My love affair with Vermentino continues, thanks to recent Sardinian wine events. A while back, there was a day on a boat with Santa Maria La Palma tasting some absolutely beautiful Sardinian wines. A few weeks later, I had the pleasure of a delicious wine lunch with Vigne Surrau at Select Oyster Bar, cementing my desire to wander around Sardinia on our trip to Italy this coming summer. We have a wedding in Tuscany in July and are hoping to tack on another destination. We’ve both done Rome, Florence, Pisa, Venice, and the beautiful Le Marche and Abruzzo regions (BEST wine tasting day ever), so Sardinia is looking like a real possibility.
Okay, enough of our travels for now.
Back to the wine. . . Warm and charming hosts from Vigne Surrau welcomed us into a cozy space in the back of Select Oyster Bar, wine and information awaiting our arrival. Learning about where wine is grown is always fascinating to me, especially when it is on an island like Sardinia, and all of the conditions of the island affect the grapes. Surrau’s vineyards are in Gallura in the northern part of Sardinia, and they are directly affected by the Mistral wind and the granite earth and clay where they grow. Their website says “Nature imitates art and man pick it”, a concept I found so beautiful as the wines truly were works of art created by nature.
Sardinia is home to incredible Vermentino, and that’s what we started our lunch with.
BRANU Vermentino di Gallura D.O.C.G.2015
Lemony and with a great, food-friendly acidity and freshness, this wine’s stainless steel fermentation means that the flavors are not influenced by oak or anything else. This wine was like sunshine and a day at the beach, but has enough body to be a winter white, we all agreed.
SCIALA Vermentino di Gallura D.O.C.G. 2015
This wine is a blend of the best Vermentino and aged on its lees, making it feel like a more substantial wine. Less lemon and more pineapple/mango/minerals than the BRANU.
While we learned about Vigne Surrau, we also indulged in perfect pairings of the seafood that Select Oyster Bar is known for. Heavenly salmon crudo and Vermentino are quite possibly the perfect pairing. This menu was clearly planned keeping both the food and wine in mind.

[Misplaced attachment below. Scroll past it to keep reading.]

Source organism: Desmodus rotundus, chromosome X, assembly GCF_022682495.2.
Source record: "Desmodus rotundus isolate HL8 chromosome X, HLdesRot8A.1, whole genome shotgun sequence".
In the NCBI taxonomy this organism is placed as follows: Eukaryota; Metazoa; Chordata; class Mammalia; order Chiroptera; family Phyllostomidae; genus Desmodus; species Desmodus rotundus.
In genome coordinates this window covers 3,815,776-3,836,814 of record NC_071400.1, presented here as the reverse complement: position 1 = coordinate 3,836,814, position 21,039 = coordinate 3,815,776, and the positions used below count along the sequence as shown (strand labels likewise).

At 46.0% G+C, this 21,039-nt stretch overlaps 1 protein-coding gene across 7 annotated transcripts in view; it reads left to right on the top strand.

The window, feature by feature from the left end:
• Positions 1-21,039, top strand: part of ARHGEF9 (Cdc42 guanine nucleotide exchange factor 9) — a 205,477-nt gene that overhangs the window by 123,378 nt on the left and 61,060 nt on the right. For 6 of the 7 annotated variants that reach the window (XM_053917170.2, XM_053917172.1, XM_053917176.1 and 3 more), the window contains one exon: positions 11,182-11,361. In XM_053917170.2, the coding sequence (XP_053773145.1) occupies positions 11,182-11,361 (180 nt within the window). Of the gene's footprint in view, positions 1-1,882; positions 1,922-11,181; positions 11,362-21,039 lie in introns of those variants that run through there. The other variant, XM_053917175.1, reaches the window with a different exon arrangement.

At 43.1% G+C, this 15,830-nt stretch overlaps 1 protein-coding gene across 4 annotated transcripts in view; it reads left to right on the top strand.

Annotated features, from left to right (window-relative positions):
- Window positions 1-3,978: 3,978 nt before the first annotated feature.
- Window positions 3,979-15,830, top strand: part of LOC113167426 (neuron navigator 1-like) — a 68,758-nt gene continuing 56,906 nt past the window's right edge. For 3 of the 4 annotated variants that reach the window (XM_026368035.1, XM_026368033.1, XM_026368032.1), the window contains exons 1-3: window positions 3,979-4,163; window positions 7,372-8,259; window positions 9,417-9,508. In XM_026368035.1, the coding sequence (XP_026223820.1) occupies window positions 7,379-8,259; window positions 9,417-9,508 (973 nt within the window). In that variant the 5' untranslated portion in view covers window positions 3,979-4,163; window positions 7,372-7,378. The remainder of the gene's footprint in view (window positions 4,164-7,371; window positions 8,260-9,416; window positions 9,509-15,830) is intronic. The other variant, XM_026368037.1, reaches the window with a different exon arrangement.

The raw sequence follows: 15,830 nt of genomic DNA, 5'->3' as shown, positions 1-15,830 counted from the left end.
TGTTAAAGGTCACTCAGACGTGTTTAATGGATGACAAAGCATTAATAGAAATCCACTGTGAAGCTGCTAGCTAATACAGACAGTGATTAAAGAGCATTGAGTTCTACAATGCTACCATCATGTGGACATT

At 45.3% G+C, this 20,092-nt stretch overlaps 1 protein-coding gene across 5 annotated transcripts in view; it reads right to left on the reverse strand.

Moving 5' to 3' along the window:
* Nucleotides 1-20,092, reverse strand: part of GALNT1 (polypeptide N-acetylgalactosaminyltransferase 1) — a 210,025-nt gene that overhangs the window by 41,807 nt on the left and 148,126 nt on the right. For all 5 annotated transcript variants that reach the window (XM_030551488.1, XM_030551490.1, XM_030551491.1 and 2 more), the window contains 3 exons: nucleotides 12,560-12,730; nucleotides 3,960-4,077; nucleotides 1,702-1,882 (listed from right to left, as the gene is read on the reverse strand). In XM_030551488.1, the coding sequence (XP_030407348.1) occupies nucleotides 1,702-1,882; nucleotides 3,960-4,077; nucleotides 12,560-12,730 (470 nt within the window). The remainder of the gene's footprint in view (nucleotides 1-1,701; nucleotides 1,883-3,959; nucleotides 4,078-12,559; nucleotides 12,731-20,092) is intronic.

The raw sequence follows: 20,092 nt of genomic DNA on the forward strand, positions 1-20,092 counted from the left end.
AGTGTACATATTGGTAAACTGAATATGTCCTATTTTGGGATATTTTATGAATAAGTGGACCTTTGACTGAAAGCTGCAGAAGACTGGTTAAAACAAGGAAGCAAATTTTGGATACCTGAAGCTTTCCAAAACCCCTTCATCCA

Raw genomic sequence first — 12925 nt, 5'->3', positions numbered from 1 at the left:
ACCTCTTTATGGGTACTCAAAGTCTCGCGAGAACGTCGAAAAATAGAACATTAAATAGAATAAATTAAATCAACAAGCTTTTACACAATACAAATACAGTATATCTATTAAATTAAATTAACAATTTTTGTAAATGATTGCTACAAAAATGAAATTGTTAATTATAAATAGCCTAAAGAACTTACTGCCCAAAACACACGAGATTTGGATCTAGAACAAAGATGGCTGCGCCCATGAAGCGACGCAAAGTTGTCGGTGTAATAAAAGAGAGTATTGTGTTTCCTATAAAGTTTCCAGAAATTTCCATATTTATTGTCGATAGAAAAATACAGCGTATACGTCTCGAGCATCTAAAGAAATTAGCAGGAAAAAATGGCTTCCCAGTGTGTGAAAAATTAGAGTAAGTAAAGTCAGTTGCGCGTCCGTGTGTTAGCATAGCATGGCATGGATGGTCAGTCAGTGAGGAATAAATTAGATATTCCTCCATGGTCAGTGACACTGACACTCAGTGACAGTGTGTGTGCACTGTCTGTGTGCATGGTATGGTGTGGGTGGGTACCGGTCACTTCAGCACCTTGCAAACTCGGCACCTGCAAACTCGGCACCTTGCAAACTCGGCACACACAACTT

As we moved onto our second course and the red wine, I deviated from the seafood menu because there was AVOCADO TOAST. I’m sorry, but I just can’t say no to that. Last sips of Vermentino cut through the creamy fattiness of the avocado and brightened it up in the best way, while my first sips of Cannonau added a bit of spice to the pairing.
As I mentioned in my last post on Sardinian wines, Cannonau makes for a beautiful, light red that can be enjoyed year-round. We compared the SINCARU and the Riserva, two different vintages, and noted similarities and differences. As simplistic as it sounds, both were just so delicious. The Riserva is aged in Slovenian oak which gives it a fuller body and richer texture, and I also noticed a slight hint of saline or minerals on this wine. Truth be told, the 2014 was my favorite of the two because of the spicy notes. . . I could see it being perfect for a casual pizza night in front of the fire.
SINCARU Cannonau di Sardegna D.O.C. 2014
SINCARU RESERVE Cannonau di Sardegna D.O.C. Riserva 2013
For the final course and wine, I went back to seafood, a steaming bowl of clams with chorizo, I think the key component of pairing with the wine.
BARRIU I.G.T. Isola dei Nuraghi 2013
This blend of Cannonau, Syrah, Carignan, and Cabernet Sauvignon was big and bold, notes of baking spices and pepper along with stewed fruit. It was so cozy, and while you might not think a red would go with clams, the flavors in the broth along with the salinity of the clams really worked with the wine’s beautiful characteristics.
This wine lunch was a delicious and educational way to spend an afternoon. Thank you to Vigne Surrau for hosting me!